The committee advanced the USMCA implementing legislation by a 25-3 vote, drawing opposition from Republican senators Pat Toomey of Pennsylvania and Bill Cassidy of Louisiana and Democratic Senator Sheldon Whitehouse of Rhode Island.

The timing of a long-delayed final U.S. congressional vote to approve the trade pact remains uncertain, as Senate Majority Leader Mitch McConnell has said its consideration would likely have to wait until after a Senate trial over the impeachment of President Donald Trump.

The trade deal, first agreed in October 2018 and revised last month, aims to modernize and broaden the 26-year-old North American Free Trade Agreement (NAFTA).

Trump’s Senate trial is also in limbo, because House Democrats have not yet sent articles of impeachment approved in December to the Senate as the two parties argue over terms of the proceedings.

Senate Finance Committee Chairman Chuck Grassley earlier told CNBC http://bit.ly/36vNLSN television USMCA would “pass the Senate sometime within the next few days or at the most the end of this month.”

Following the Senate panel’s vote, Grassley said the timing was up to McConnell, but articles of impeachment would take precedence over USMCA. A vote could occur quickly as there was little other legislation to stand in its way, he added.

The Senate’s parliamentarian has directed other some other committees to consider the legislation, which could delay a floor vote slightly, but Grassley said those panels were expected to quickly approve the trade deal.

“The intent is for the leader to get them to move quickly,” Grassley added.

The finance committee’s vote indicates broad bipartisan support for USMCA, which includes new chapters covering digital trade, stronger intellectual property protections and new requirements for automakers to use more parts and materials sourced in the region and from high-wage areas, notably the United States and Canada.

Toomey, an ardent free trade Republican, objected to the new automotive content rules, saying they were “designed to raise the cost to American consumers of buying Mexican-made cars.”

“It’s the first time we are ever going to go backwards on a trade agreement,” Toomey said during the committee’s debate.

Cassidy complained that the agreement weakens NAFTA’s investor-state dispute settlement mechanism, which will deter big projects such as a gas pipeline from the United States to Mexico.

Whitehouse, an ardent environmentalist, said he objected to USMCA because the trade deal does not mandate any action to fight global warming and rising sea levels.

(Reporting by Kanishka Singh in Bengaluru; Editing by Andrew Heavens and Tom Brown)

Oil, safe havens surge as U.S. strikes kill Iranian commander

By Herbert Lash and Marc Jones

NEW YORK/LONDON (Reuters) – Oil prices surged as much as $3 a barrel as gold, the yen and safe-haven bonds all rallied on Friday after the U.S. killing of Iran’s top military commander in an air strike in Iraq ratcheted up tensions between Washington and Tehran.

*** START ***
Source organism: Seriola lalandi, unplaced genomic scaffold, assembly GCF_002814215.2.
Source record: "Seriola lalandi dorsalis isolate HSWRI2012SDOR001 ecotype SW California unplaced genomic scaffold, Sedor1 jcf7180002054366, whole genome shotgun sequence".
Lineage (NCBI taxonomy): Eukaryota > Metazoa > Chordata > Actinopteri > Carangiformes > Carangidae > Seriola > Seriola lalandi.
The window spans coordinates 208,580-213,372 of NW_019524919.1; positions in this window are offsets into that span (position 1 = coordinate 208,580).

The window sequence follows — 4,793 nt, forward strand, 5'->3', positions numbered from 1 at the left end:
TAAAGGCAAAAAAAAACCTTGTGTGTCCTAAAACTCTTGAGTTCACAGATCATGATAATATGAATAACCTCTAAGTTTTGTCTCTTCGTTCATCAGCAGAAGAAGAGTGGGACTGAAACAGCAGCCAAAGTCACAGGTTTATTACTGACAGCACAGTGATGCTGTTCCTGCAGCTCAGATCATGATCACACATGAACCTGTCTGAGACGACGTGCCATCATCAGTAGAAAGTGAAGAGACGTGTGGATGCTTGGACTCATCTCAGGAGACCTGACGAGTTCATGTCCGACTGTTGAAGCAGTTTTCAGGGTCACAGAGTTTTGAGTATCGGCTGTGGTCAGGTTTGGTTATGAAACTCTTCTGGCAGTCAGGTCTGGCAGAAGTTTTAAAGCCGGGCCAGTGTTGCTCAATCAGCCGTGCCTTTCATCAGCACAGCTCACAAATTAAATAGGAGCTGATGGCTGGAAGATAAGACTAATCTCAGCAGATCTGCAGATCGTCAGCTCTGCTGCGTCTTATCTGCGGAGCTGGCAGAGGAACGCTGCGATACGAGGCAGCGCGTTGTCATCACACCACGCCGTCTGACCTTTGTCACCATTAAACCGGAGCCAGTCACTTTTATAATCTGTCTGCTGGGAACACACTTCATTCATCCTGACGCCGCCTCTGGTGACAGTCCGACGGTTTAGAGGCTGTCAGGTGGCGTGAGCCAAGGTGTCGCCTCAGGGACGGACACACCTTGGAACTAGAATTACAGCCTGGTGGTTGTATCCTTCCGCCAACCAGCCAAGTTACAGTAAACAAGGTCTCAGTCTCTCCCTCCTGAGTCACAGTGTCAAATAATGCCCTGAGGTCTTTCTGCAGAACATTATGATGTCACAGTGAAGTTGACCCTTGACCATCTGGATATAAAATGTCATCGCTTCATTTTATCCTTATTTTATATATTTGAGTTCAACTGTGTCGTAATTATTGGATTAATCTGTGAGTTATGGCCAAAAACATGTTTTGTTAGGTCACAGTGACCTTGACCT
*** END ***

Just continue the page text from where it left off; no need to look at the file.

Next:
Traders were spooked after the death of Major General Qassem Soleimani, head of the elite Quds Force who was also one of Iran’s most influential figures, and by Iranian Supreme Leader Ayatollah Ali Khamenei’s vow of revenge.

Mideast-focused oil markets saw the most dramatic moves, with Brent oil futures leaping as much 4.5% to $69.20 a barrel. That was the highest since the attacks on Saudi crude facilities in September, though the impact hit almost every asset class.

Europe’s broad STOXX 600 index fell as much as 1% and shares on Wall Street almost the same as New Year optimism, which had pushed equity markets to new records, evaporated.

The yen rose half a percent against the dollar to a two-month high, the Swiss franc hit its highest against the euro since September and gold prices  climbed to a four-month peak, racing past the key $1,550 an ounce level.

“Geopolitics has come back to the table, and this is something that could have major cross-asset implications,” said Salman Ahmed, Lombard Odier’s chief investment strategist.

“What is critical is how it pans out in the next few days,” Ahmed said. “Whether it turns into a theme depends on Iran’s reaction and then the U.S. response.”

Iran promised harsh revenge. Soleimani’s Quds Force and its paramilitary proxies, ranging from Lebanon’s Hizbollah to the PMF in Iraq, have ample means to mount a response.

In September, U.S. officials blamed Iran for attacking the oil installations of Saudi Aramco, the state energy giant and the world’s largest oil exporter. Iran has denied responsibility for the strikes and accused Washington of war-mongering.

The Trump administration then did not respond, beyond heated rhetoric and threats, and markets settled down within a week after Brent surged 14.6%, its biggest one-day percentage gain since at least 1988.

The U.S. government and others on Friday urged their citizens in the region either to return home or to stay away from potential targets and public gatherings.

U.S. Secretary of State Mike Pompeo said in a round of TV interviews that the United States remained committed to de-escalation with Iran but that it had needed to defend itself.

“He (Soleimani) was actively plotting in the region to take actions – a big action as he described it – that would have put dozens if not hundreds of American lives at risk. We know it was imminent,” Pompeo told CNN.

MSCI’s gauge of stocks across the globe shed 0.43%, while its emerging markets index lost 0.32%.

On Wall Street, the Dow Jones Industrial Average  fell 210.81 points, or 0.73%, to 28,657.99. The S&P 500  lost 18.86 points, or 0.58%, to 3,238.99 and the Nasdaq Composite <.IXIC> dropped 58.26 points, or 0.64%, to 9,033.93.

The global gauge and Wall Street indices set record closing highs on Thursday, extending the year-end rally in equities.